Transmissibility of vaccine virus is rare [ 47 ], and no cases of person-to-person transmission of LAIV have been documented in the healthcare setting.

Infection Prevention in the Cancer Center

At this time, no recommendations exist to exclude LAIV in populations other than those described above. Transmission of varicella vaccine virus from the varicella vaccine, but not the zoster vaccine, has been documented, although transmission is uncommon [ 48 ]. Recommendations state that personnel who, within the first 42 days of receiving the varicella vaccine, develop a rash that cannot be covered should avoid any contact with immunosuppressed patients until the rash is crusted [ 26 ].

We believe a similar policy should be followed for zoster vaccine. Leukemia patients and HSCT recipients often have prolonged hospitalizations. They may have a large number of visitors both in the hospital and at home while still profoundly immunosuppressed. All visitors should be instructed on basic infection prevention including hand hygiene techniques and isolation procedures. In the hospital, a system should be established whereby all visitors can be screened for potential transmissible diseases [ 1 ].

Pneumonia Explained Clearly by

The CDC recommends that any visitor with an upper respiratory tract infection, a flu-like illness, a herpes zoster rash whether covered or not , or recent known exposure to any transmittable disease should not be allowed access to the unit or should at least be restricted from visiting severely immunosuppressed patients [ 1 ].

Likewise, visitors should be asked about recent vaccinations, and any with a recent history of oral polio vaccination or those who develop a rash within 6 weeks of live-attenuated varicella-zoster virus vaccination should also be restricted [ 43 , 48 ]. Healthcare personnel with a disease transmitted by air, droplet, or direct contact should be restricted from direct patient contact [ 1 ]. At times, the cancer center patient, even those with severely depressed immune systems, may be cared for in healthcare settings outside the cancer center.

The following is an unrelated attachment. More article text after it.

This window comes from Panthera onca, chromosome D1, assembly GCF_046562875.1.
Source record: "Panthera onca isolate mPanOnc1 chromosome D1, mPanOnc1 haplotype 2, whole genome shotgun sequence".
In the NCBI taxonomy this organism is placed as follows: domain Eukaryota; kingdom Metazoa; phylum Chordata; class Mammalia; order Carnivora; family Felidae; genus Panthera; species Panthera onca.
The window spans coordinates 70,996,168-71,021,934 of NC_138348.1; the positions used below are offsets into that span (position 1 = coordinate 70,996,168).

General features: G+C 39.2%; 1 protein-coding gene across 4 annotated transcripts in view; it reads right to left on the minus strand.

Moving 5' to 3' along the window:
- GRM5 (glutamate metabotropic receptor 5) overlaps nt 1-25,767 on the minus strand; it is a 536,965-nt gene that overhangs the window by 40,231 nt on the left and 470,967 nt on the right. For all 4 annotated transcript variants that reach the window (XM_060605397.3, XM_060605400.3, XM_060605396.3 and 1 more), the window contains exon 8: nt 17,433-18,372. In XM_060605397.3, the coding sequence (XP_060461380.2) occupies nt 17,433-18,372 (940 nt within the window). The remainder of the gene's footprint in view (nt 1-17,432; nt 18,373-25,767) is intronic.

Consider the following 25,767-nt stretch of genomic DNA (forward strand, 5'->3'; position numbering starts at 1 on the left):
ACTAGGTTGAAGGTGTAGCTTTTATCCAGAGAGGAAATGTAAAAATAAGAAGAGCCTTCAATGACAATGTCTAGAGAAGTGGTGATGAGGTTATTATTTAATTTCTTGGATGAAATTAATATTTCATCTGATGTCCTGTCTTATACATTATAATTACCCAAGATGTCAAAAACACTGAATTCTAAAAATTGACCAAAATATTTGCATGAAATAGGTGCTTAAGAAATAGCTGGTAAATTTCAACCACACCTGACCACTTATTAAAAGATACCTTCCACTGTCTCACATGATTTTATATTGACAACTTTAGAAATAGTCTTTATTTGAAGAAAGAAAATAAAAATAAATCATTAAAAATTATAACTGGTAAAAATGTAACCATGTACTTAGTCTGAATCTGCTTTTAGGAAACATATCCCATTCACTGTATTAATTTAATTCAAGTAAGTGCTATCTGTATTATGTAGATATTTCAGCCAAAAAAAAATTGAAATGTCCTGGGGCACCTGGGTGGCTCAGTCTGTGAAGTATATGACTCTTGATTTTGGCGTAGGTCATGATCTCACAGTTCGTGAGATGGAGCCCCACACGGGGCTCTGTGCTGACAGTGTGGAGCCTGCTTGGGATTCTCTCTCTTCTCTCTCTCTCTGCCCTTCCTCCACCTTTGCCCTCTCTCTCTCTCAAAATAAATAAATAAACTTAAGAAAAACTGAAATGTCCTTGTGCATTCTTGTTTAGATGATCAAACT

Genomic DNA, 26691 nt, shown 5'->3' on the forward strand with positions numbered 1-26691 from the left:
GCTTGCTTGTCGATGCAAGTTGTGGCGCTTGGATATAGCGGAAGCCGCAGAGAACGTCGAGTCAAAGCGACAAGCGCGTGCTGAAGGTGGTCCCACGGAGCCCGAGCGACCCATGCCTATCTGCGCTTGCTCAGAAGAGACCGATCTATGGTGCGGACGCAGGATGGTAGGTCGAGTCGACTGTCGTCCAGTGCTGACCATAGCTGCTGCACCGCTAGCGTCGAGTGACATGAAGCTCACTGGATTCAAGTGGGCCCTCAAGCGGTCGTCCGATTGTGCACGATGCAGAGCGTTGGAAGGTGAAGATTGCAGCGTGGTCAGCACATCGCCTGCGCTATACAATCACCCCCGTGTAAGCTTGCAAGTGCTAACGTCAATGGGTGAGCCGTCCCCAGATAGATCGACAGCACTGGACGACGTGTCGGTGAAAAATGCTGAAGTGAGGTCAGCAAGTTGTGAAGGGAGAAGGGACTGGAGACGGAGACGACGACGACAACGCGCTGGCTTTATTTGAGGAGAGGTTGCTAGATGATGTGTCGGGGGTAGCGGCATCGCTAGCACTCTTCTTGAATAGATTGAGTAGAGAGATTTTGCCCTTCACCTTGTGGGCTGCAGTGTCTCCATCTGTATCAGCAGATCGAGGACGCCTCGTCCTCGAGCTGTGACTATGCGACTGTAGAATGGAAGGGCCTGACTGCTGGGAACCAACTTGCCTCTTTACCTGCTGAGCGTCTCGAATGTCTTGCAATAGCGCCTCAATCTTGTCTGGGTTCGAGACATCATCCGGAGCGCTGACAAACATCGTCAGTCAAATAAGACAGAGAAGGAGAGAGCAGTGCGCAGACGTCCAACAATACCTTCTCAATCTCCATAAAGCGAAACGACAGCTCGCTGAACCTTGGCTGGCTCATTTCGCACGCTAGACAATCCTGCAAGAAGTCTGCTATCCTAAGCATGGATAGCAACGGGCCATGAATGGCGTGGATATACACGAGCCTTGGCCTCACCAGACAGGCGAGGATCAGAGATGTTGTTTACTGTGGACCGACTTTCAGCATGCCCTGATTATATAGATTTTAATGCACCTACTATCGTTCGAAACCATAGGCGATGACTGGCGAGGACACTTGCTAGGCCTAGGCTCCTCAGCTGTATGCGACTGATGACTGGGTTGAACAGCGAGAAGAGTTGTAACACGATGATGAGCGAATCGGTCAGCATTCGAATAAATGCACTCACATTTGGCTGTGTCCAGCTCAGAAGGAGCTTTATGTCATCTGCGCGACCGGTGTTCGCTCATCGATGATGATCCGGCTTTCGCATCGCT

Whenever possible, these patients should be cared for in single-patient rooms and the infection prevention measures outlined above should be followed. Although there are no specific neutropenic precautions per se, many hospitals create their own isolation category to educate noncancer center staff on the prevention of infection in profoundly neutropenic patients, addressing a variety of issues, such as specialized diets and viral respiratory precautions. A majority of cancer treatment is delivered in the outpatient setting [ 49 ]. Many patients receive all of their treatment in the outpatient setting whereas others, particularly HSCT recipients, remain immunosuppressed and at risk for developing infections after discharge from the inpatient cancer center.

The CDC recommends that all outpatient oncology centers have a formal infection prevention program; detailed guidelines for infection control after hospital discharge are available from the CDC [ 1 , 50 ].